When it comes to the design and performance of glass rooflights, it’s usually aesthetics and thermal performance that are top of the list of specification considerations. However, the performance of the rooflight for safety, as an overall part of the roof, is another important factor.
It is important to note that there is no legal requirement for rooflights to be non-fragile; it is only relevant if the customer has specified that requirement. However, it would generally be considered good practice to make roofs non-fragile where possible.
A risk assessment should be undertaken to control the risks around any roof work, both during construction and for subsequent maintenance activities, with relevant measures being put in place dependent on the roof type. All overhead glass does have to be a safety glass, either toughened, laminated or wired glass. Heat strengthened glass is not a safety glass. This will be discussed later, in relation to which glass type is most appropriate for various locations.
Classification of Non-Fragility for Roofs
Glazed roofs can be classified in one of the following four types:
- Class 0: Unrestricted Access; high standard glass designed to be walked upon.
- Class 1: Roofs that will be walked upon for occasional cleaning/maintenance; they will support the weight of people and any equipment without the glass breaking.
- Class 2: Not designed to be walked upon, but are required to be non-fragile in the event of a maintenance person falling onto the surface. They will support their fall but the glass may be damaged.
- Class 3: Roofs considered to be fragile; additional measures and safety considerations are to be specified such as a supporting handrail.
Once the roof class has been defined the correct specification of rooflight for a particular project can be identified.
What standards apply to rooflight specification?
The main standard that applies to rooflight specification is BS5516-2. This gives recommendations for design, properties and maintenance of sloping glass and plastics glazing sheet materials in overhead situations in the envelope and interiors of buildings. It includes those situations where the sloping glazing extends down to floor level.
The Advisory Committee for Roof Safety red book, ACR[M]001:2014 defines the tests for non-fragility.
For glass rooflights the ACR document references CWCT test guidelines, which have been adopted specifically for glass roof lights. It is important to note that not all roof lights have to be CWCT tested.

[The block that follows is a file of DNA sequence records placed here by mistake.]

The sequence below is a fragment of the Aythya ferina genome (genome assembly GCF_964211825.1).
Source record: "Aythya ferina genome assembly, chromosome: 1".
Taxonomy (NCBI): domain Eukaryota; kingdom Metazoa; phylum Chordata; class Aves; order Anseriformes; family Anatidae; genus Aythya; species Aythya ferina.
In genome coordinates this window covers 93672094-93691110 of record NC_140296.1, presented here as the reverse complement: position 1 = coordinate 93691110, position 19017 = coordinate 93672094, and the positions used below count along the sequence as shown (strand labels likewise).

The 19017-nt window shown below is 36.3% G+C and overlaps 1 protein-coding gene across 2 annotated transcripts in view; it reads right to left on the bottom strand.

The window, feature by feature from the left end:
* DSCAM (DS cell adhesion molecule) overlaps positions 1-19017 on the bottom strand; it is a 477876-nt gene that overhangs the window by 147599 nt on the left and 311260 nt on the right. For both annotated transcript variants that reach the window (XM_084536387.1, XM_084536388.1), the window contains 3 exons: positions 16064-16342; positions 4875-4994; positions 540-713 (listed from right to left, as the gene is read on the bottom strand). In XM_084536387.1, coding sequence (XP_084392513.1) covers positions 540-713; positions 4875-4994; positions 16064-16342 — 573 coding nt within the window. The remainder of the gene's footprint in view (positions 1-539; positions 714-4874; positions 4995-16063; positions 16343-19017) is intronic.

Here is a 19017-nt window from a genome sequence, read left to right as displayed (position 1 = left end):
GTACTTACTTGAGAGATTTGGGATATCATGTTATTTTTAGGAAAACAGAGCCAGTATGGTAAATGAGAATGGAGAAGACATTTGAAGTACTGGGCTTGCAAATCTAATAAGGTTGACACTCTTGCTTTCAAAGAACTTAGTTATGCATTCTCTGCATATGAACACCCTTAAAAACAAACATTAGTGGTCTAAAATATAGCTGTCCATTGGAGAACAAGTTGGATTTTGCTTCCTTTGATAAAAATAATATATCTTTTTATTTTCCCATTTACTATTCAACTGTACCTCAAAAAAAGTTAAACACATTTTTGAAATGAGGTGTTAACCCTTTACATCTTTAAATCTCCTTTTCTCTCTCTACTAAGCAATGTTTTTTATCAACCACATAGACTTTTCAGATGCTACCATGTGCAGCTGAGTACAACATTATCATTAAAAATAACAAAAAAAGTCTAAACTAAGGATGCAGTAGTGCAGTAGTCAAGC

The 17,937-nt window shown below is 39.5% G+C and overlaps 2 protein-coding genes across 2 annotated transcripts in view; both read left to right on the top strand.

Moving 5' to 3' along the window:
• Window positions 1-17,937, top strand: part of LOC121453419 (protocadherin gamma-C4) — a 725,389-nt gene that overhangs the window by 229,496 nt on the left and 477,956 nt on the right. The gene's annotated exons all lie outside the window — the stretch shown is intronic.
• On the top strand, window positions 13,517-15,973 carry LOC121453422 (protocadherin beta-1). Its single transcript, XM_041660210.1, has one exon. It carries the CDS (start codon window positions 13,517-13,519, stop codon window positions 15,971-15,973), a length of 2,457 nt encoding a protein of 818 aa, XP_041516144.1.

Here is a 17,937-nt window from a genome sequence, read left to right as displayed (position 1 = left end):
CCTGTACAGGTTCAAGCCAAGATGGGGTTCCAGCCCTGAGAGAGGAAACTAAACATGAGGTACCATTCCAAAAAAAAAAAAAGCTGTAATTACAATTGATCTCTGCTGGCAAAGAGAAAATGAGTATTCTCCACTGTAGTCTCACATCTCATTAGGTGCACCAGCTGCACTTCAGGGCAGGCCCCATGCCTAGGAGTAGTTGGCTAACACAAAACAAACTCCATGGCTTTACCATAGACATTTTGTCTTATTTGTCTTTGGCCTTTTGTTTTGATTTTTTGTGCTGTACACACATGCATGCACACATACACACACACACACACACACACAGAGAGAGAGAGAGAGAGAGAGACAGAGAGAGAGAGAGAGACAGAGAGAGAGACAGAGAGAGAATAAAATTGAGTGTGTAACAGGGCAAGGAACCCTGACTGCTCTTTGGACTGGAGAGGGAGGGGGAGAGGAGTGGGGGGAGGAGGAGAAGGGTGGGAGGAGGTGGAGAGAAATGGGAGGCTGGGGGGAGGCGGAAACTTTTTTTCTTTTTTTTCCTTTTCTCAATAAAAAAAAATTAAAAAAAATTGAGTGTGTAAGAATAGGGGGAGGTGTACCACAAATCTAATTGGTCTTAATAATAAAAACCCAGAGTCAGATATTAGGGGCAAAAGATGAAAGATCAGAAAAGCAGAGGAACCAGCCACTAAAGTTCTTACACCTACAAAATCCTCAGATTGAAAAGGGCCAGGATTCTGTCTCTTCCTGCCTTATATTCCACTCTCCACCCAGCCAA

Within the CWCT guidelines, of particular note are TN66, TN67 and TN92.
TN66 – This Technical Note provides guidance on safety issues relating to access to glass roofs and maintenance of glass roofs which are not accessible by the public but where people carrying out maintenance to the roof, or to other equipment mounted on the roof, may walk, fall or drop objects onto the glazed part of the roof.
TN67 – This Technical Note describes the testing and assessment of glass roofs to establish compliance with the classification system set out in TN66 and described above.
TN92 – This Technical Note defines ‘deemed to satisfy’ criteria and a simplified test method for glass for use in class 2 roofs.
Considerations for specifying the appropriate rooflight
Ultimately, the type of rooflight and its application will define the requirements. Will the rooflight be used for access, ventilation, light or space?
The choice of glass used for the rooflight will depend upon the roof classification required for a particular project (as defined by the roof class, above).
At this stage, the following factors are important to consider:
The intended use of the rooflight is an important aspect to consider. In the case of walk on glass, which is outside the scope of TN66 & 67 and has no single specification to cover all potential uses, the glass must be designed to accommodate floor loads in accordance with EN1991-1-1. The glass make up can differ considerably between standard domestic loads in a private home compared to crowd loads in public buildings such as shops, restaurants and museums. Therefore it is critical that the specifier understands completely the intended use of the glass so that proper precautions can be made when calculating the glazed unit.
The obvious issue with regards to location is access; can people gain access to the glass? Consideration should be given to where the glass is situated where it could be indirectly affected by other activities carried out on the building. If maintenance tasks are going to be carried out above the glazing such as cleaning windows or maintaining guttering or drainage systems, can tools be dropped on to the glass from above? In addition to this, the location of the glass may also determine the size, shape and weight of each glazed section that can feasibly be specified, so that the glass can be manoeuvred into position and installed to acceptable standards.